Reading an obit, I thought of a point that many of us have made in recent years: Adolescence, young adulthood, studenthood — they all keep getting extended. So now there are men and women in their mid 20s who are considered kids, including by themselves.
The obit was headed “Ruth Benerito, Who Made Cotton Cloth Behave, Dies at 97.” This lady was born in New Orleans in 1916 and went on to become a significant scientist. What struck me — one of the things that struck me about this life — is that she entered college at 15.
It was Sophie Newcomb (i.e., Tulane), my sister’s alma mater. (Hi, Leck!)
I was reading a report on Syria at the Spiegel website. The report is by a Christoph Reuter — and I thought, “Maybe he should start his own news service.” (Seriously, he may be a member of the family — a descendant of the first and founding Reuter.)
Exiting Central Park, I saw a food cart (which are ubiquitous in these parts). On it were the words “Owned and Operated by a U.S. Army Disabled Veteran.” I understand that we should be sympathetic, and that we should be grateful for a person’s service, especially if he has suffered injury (not to mention death). But does a person really want to advertise himself as disabled?
There are bigger issues here than I should address in these lil’ impromptus.
Let’s do some language. A reader writes,
. . . You say, “De Blasio, by all accounts, is worse (meaning, even farther to the left).” I remember learning that you should use “farther” only if you’re talking about a measurable distance. “Further” is to be used when you’re talking about something more conceptual (like a person’s “leftness”).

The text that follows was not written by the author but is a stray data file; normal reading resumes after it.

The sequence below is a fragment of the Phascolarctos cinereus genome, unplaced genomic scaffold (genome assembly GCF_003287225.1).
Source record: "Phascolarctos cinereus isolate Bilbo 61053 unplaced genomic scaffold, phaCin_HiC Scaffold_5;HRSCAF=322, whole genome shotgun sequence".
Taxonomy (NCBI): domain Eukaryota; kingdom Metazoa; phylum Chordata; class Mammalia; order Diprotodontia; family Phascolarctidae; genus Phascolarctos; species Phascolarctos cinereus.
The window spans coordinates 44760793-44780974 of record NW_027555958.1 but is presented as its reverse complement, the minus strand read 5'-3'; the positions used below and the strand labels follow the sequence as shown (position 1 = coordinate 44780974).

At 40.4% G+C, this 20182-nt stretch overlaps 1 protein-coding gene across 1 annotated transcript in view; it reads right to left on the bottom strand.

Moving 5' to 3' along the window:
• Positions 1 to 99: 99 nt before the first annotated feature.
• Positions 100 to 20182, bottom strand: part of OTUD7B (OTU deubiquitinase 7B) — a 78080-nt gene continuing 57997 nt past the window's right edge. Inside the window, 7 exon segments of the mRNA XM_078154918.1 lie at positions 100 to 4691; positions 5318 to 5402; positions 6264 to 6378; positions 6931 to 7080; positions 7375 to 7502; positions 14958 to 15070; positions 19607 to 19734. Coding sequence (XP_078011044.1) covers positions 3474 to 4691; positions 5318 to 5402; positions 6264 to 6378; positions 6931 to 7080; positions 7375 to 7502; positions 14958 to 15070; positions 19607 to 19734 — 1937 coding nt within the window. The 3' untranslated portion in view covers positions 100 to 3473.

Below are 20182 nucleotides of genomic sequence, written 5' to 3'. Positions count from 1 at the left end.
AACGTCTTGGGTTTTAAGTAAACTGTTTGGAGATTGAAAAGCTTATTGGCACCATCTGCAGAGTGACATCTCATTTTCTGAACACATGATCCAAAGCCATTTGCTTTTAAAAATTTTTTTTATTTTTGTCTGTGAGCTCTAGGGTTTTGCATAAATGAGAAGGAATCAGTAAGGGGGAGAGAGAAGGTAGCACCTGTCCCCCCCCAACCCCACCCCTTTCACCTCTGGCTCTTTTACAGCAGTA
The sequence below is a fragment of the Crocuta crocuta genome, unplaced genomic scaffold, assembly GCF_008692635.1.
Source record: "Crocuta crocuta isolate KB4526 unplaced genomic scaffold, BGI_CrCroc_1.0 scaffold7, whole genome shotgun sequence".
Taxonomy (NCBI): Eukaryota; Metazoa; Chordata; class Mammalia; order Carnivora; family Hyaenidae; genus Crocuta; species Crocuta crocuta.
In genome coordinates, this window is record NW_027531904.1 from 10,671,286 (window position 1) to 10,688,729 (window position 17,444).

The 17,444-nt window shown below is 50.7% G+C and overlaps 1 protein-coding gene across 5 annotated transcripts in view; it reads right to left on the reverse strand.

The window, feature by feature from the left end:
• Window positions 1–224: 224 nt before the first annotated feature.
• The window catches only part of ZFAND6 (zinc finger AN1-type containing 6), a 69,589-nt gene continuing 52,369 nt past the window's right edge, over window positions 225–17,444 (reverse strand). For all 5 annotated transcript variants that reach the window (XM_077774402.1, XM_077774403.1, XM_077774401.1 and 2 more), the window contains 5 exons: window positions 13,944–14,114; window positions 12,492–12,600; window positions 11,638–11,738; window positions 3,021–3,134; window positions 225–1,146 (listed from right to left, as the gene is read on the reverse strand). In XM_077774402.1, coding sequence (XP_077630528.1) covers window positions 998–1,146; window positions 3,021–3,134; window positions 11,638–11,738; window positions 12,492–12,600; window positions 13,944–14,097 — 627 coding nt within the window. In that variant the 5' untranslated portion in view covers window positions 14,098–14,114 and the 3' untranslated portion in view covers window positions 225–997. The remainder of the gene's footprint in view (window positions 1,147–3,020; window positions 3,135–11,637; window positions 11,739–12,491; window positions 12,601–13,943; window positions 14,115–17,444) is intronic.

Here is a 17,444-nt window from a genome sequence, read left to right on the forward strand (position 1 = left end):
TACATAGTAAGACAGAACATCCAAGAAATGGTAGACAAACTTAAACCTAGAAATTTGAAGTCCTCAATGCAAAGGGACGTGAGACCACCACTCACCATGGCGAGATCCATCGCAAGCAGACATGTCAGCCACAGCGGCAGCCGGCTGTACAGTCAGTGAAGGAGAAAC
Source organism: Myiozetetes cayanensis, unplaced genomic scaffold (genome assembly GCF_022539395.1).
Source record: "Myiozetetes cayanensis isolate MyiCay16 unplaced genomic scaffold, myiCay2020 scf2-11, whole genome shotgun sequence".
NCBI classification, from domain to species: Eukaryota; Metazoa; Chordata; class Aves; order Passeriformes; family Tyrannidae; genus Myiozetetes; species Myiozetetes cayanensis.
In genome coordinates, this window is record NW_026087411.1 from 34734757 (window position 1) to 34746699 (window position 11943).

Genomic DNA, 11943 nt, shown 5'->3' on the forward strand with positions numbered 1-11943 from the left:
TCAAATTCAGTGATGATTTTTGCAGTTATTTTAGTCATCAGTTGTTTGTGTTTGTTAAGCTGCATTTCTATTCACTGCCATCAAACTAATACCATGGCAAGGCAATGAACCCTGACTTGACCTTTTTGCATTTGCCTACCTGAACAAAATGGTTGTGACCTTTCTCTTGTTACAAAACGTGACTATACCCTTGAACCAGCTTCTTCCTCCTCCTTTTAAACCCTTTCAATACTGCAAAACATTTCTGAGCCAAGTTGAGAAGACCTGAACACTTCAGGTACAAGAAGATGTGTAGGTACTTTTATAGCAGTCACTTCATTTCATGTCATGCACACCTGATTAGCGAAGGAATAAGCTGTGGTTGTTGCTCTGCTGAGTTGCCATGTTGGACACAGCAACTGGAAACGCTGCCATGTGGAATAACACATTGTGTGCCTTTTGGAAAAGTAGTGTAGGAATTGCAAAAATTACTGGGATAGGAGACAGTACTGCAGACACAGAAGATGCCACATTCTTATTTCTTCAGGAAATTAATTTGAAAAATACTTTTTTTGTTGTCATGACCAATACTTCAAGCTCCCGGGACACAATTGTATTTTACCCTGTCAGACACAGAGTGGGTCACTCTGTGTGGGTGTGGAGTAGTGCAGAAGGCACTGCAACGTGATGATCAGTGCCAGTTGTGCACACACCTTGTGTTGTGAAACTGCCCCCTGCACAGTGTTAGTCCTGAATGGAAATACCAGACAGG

What say you?
Well, I have heard that rule, and have occasionally enunciated it myself (as when working with junior editors). Most of the time, I abide by that rule, I guess. But, frankly, I prefer to go by ear and feel. I regard “farther” and “further” as more or less interchangeable.
Is that too mushy for you? Well, English is like that — artfully flexible, and taste, or artistry, should govern.
Is that too hoity-toity? One more thing: If you think of a long horizontal line, representing the political spectrum, you can certainly be “farther” to the left — in the measurable-distance sense. Also, it occurs to me that one speaks of the “far Left” (and Right).
Still, as a rule, I’d say, “Des Moines is farther from Cedar Rapids than from Iowa City,” and “We should discuss this matter further.”
Moving on . . .
. . . to yet more language: I was reading this article about the Lions’ victory over the Redskins. (Oops.) The Detroit coach, Jim Schwartz, said, “I’m not known for my calm or anything like that, but if [a particular call by the officials] hadn’t got overruled, I would have had a difficult time. I might have had a conniption or whatever that is.”
I love that word, a “conniption” — and a coach’s saying it.
A little music? I don’t have a piece to link to, but I have a little story. Years ago, I asked Ignat Solzhenitsyn, “Do people say to you, ‘Any relation?’ as when you plunk down your credit card or something?” He said it happens in America, and the rest of the West, every day, more or less. But in Russia, never. Because people know that there’s one Solzhenitsyn family, and that if you bear the name, you must be related.
So, the other night, I was at one of Ignat’s concerts — he’s a pianist and conductor — and heard a conversation behind me. A man was saying to his wife, “Well, it’s spelled the same. But the name, in Russia, might be like Miller.”
I loved that. See you later, cool ones.